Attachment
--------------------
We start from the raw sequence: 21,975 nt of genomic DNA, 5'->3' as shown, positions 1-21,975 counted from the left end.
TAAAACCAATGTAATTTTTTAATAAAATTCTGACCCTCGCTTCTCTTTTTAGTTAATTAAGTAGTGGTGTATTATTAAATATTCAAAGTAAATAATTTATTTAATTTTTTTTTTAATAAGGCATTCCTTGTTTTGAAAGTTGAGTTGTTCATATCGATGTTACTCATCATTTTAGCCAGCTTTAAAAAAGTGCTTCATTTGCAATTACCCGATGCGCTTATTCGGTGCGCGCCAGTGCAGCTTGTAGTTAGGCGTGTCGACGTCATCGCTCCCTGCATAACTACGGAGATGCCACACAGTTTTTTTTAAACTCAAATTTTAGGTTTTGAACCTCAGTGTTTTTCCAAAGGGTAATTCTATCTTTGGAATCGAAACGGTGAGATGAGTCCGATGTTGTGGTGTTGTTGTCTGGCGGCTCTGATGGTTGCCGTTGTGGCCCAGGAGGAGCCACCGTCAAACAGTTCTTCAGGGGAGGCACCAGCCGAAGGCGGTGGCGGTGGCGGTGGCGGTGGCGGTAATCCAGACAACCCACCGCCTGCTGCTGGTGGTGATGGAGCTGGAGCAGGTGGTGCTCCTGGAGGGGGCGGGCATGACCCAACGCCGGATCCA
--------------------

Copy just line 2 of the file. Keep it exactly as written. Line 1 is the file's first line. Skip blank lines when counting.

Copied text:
TAAAACCAATGTAATTTTTTAATAAAATTCTGACCCTCGCTTCTCTTTTTAGTTAATTAAGTAGTGGTGTATTATTAAATATTCAAAGTAAATAATTTATTTAATTTTTTTTTTAATAAGGCATTCCTTGTTTTGAAAGTTGAGTTGTTCATATCGATGTTACTCATCATTTTAGCCAGCTTTAAAAAAGTGCTTCATTTGCAATTACCCGATGCGCTTATTCGGTGCGCGCCAGTGCAGCTTGTAGTTAGGCGTGTCGACGTCATCGCTCCCTGCATAACTACGGAGATGCCACACAGTTTTTTTTAAACTCAAATTTTAGGTTTTGAACCTCAGTGTTTTTCCAAAGGGTAATTCTATCTTTGGAATCGAAACGGTGAGATGAGTCCGATGTTGTGGTGTTGTTGTCTGGCGGCTCTGATGGTTGCCGTTGTGGCCCAGGAGGAGCCACCGTCAAACAGTTCTTCAGGGGAGGCACCAGCCGAAGGCGGTGGCGGTGGCGGTGGCGGTGGCGGTAATCCAGACAACCCACCGCCTGCTGCTGGTGGTGATGGAGCTGGAGCAGGTGGTGCTCCTGGAGGGGGCGGGCATGACCCAACGCCGGATCCA